Putting vignettes to music is all well and good when your melody is as strong as that of ‘Get Back,’ or if your story is as evocative as that of ‘She’s Leaving Home,’ but not so much when the tune sounds like a Status Quo B-side, such as ‘Girls’ School’ or ‘Soily.’ In The Lyrics, McCartney said of his 1975 album track ‘Spirits of Ancient Egypt’: “I had this belief that you could throw words together and they would attain some meaning, that you didn’t need to think it out too much.” You can get away with putting a nonsense verse over a tune like ‘Jet,’ but all too often in the 1970s, McCartney was putting it over the likes of, well, ‘Spirits of Ancient Egypt.’
Plucking words out of the ether and expecting to find meaning in them is the classic ‘60s stoner approach to songwriting. The Beatles had been at the forefront of this with songs like ‘I am the Walrus’ and ‘Come Together,’ but Lennon abandoned it in 1970 and swung in completely the opposite direction for the rest of his life. McCartney, on the other hand, continued to employ this technique and his prodigious use of cannabis should probably not be overlooked in all of this. It is easy to forget that McCartney has been devoutly attached to marijuana for most of his adult life. He was busted for growing it on his farm in Scotland in March 1973, only a few months after being fined for possession in Sweden. He was busted in Los Angeles in 1975 when police found cannabis in his car and, most famously, was imprisoned in Japan for 10 days in 1980 when eight ounces of cannabis was found in his suitcase. Upon release, he told reporters, “I have been a fool. … From now on, all I’m going to smoke is straightforward fags and no more pot!”
But, dear reader, he did keep smoking pot. He was busted in Barbados in 1984 after buying marijuana on the beach and Linda was busted eight days later trying to bring it through Heathrow Airport. He only gave up smoking weed at the ripe old age of 69, long after he had quit “straightforward fags.” And why not? you may ask. It didn’t stop him working and it may have given him some inspiration. Alas, weed’s ability to give artists wild and original ideas is greatly exaggerated. It is more likely to breed complacency. Surrounded by yes men in a haze of THC, quality control took a back seat. Of McCartney's solo career, Taylor Parkes wrote that “those first ten solo albums contain the most unmistakably pot-inspired music ever committed to posterity. Not because they’re spaced-out, or laid-back. They reflect the reality of the everyday toker: lazy, whimsical, totally unfocussed, brimming with bright ideas, which buzz around for a moment or two before vanishing like burning paper.”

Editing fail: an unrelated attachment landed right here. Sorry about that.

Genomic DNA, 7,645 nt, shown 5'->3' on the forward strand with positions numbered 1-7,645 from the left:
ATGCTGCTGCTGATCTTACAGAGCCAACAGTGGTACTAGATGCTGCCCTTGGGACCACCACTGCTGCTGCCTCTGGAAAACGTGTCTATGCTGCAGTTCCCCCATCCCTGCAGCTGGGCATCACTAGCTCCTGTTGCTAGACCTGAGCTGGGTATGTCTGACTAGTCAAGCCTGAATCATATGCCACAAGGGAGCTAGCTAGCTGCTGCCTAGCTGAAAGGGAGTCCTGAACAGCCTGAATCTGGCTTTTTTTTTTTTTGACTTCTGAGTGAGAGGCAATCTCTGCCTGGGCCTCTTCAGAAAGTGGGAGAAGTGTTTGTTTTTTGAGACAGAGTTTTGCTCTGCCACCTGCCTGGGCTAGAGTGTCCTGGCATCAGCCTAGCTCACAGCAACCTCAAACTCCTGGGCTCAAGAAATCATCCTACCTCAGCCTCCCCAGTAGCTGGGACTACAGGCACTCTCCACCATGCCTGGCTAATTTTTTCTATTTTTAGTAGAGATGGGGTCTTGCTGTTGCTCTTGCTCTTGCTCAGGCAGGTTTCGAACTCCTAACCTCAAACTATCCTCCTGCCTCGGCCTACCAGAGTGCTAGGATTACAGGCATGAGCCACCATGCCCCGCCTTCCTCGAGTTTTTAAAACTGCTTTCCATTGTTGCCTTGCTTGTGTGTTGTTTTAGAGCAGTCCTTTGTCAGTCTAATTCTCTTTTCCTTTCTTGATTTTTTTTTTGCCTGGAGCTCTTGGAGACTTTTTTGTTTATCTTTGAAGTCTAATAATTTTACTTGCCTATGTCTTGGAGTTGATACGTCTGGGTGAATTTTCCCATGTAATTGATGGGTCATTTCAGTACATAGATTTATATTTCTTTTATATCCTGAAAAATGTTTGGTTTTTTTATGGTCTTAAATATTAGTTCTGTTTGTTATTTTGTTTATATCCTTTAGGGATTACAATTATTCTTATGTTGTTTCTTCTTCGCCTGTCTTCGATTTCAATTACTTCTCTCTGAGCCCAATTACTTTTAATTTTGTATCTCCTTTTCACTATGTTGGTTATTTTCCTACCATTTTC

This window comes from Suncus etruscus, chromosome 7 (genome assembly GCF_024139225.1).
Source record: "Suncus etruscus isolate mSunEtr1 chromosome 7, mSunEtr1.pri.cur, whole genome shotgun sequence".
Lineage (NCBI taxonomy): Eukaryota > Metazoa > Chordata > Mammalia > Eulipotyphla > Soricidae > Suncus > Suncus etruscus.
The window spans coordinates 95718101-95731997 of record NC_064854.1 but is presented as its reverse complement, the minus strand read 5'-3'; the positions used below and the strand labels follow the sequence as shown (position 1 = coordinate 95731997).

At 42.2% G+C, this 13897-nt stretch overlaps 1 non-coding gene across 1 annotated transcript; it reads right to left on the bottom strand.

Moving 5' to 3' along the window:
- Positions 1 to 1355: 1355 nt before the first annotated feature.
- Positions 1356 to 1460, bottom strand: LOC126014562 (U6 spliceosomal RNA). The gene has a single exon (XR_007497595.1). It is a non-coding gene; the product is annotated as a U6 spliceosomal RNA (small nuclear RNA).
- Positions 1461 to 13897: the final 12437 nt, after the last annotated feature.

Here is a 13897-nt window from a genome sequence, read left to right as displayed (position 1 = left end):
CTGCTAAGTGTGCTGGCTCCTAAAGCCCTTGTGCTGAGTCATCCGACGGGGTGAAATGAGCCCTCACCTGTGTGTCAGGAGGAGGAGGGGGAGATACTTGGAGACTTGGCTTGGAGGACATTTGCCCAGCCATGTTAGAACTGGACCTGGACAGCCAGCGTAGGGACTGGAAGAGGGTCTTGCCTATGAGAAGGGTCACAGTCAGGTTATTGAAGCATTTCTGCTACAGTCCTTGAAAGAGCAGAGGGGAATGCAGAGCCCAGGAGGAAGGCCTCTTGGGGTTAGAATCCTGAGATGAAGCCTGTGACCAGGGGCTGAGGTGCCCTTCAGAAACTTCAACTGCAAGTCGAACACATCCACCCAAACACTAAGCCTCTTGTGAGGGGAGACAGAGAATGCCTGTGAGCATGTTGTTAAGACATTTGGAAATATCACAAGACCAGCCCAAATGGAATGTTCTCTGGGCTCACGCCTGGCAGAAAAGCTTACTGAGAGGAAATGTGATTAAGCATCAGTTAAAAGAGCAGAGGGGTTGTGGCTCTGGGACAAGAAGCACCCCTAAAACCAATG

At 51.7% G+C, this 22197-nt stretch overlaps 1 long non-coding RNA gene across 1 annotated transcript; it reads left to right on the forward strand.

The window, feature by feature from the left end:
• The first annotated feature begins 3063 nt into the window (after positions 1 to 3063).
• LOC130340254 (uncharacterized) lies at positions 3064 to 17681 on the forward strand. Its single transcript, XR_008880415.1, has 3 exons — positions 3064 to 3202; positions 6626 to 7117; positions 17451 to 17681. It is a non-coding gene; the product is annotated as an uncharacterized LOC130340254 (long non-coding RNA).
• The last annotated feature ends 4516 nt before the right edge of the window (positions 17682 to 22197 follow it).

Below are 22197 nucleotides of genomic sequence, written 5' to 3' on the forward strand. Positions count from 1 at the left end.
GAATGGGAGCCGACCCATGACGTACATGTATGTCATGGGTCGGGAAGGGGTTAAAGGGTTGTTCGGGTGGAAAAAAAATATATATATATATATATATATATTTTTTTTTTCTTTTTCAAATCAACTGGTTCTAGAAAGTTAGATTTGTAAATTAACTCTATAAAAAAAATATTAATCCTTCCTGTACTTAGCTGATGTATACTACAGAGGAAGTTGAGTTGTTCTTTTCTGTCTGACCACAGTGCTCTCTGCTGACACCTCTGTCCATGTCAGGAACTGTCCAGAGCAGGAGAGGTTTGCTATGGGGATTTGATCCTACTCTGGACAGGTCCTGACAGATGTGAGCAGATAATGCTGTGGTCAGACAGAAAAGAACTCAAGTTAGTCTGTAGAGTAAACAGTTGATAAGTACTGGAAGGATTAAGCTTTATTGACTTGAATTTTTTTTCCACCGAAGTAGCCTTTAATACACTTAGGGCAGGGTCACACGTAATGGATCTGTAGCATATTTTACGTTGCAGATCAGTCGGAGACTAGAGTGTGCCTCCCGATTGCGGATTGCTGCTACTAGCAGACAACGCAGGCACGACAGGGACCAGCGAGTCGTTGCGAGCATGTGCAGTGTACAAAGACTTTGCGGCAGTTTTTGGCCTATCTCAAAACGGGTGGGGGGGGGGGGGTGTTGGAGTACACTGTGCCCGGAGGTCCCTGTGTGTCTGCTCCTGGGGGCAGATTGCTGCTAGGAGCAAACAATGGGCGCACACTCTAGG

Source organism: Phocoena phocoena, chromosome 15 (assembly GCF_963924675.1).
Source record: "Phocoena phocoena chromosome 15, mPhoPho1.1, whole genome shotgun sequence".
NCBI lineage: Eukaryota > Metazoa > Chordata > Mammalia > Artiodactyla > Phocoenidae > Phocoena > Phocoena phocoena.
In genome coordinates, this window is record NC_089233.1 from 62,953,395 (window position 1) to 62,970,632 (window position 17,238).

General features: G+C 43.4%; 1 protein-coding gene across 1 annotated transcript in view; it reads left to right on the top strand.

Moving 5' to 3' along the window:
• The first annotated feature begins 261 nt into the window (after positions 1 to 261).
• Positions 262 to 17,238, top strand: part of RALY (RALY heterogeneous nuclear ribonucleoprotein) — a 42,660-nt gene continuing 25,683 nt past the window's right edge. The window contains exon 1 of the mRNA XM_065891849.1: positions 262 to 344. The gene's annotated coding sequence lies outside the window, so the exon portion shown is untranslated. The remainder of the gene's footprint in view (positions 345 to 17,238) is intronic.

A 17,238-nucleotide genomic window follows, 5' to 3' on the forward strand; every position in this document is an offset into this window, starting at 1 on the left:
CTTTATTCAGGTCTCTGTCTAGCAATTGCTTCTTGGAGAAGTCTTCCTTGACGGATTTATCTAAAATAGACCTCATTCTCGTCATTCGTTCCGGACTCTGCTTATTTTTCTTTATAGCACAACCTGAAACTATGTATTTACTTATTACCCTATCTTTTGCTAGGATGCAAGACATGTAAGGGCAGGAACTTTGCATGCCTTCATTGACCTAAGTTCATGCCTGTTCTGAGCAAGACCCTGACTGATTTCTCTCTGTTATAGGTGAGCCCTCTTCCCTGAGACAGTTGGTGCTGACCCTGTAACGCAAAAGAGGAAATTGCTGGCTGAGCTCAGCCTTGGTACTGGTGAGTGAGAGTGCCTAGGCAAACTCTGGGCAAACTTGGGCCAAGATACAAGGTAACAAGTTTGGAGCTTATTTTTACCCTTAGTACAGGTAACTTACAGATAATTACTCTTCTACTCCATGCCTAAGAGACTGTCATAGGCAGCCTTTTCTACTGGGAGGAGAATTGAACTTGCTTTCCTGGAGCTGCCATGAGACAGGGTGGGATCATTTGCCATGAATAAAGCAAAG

But the shallowness and frivolity of much of Wings’s material didn’t really matter in 1976. McCartney was no longer competing with John Lennon, and the pop music business put little stock in emotional depth. When ‘Silly Love Songs’ was released on April 30th, 1976, the number one spot was held by the Brotherhood of Man with ‘Save Your Kisses For Me’ and ABBA were at number two with ‘Fernando.’ Many of the acts in the top 20 that week only exist today as answers to questions in a particularly difficult pub quiz, including Hank Mizell, Fox, Sailor, Silver Connection, John Miles, Sheer Elegance, Laurie Lingo and the Dipsticks, and the Andrea True Connection. ‘Silly Love Songs’ was high art compared to this kind of stuff. Indeed it was high art. The melody is joyous, the arrangement first rate, and the lyrics wonderfully defiant. But it was still kept off the number one spot by The Wurzels’s novelty track ‘The Combine Harvester.’
If some of McCartney’s music from the era sounds dated now it is because it sounded contemporary at the time. He leant into the ’70s in a way that Lennon, who never fully extracted himself from the late ’60s, never did. McCartney did not just adapt to the decade, he helped make it what it was. What could be more ’70s than a triple live album by Wings (Wings Over America)? What could be more ’70s than ‘Mull of Kintyre’ which stayed at number one for nine weeks and was not just the best-selling single of the decade in Britain, but the best-selling non-charity single of all time? (It was later beaten by Band Aid’s ‘Do They Know It’s Christmas,’ which McCartney sang on, the reissued ‘Bohemian Rhapsody,’ and Elton John’s 1997 tribute to the Princess of Hearts.)
‘Mull of Kintyre’ was a phenomenon. I’m not saying it was the greatest song McCartney ever wrote, or even that I particularly enjoy listening to it, but it once again demonstrated his uncanny ability to create something timeless from the most basic raw ingredients. He had never tried writing a folk song before and he would never bother again. He casually nailed it first time and stuck it out in 1977, the year of punk, where it beat all comers.
‘Mull of Kintyre’ consists of three simple chords played in a way that someone who has just started learning the guitar would play them. It seems incredible that the song had not been written before. When McCartney came up with the melody to ‘Yesterday’ in his sleep(!), he famously believed it to be an old tune and played it to friends for a year until he received enough blank looks to be convinced that it was his. One wonders if he did the same with ‘Mull of Kintyre.’ Even without the bagpipes adding to the traditional feel, it sounds like it has been around forever.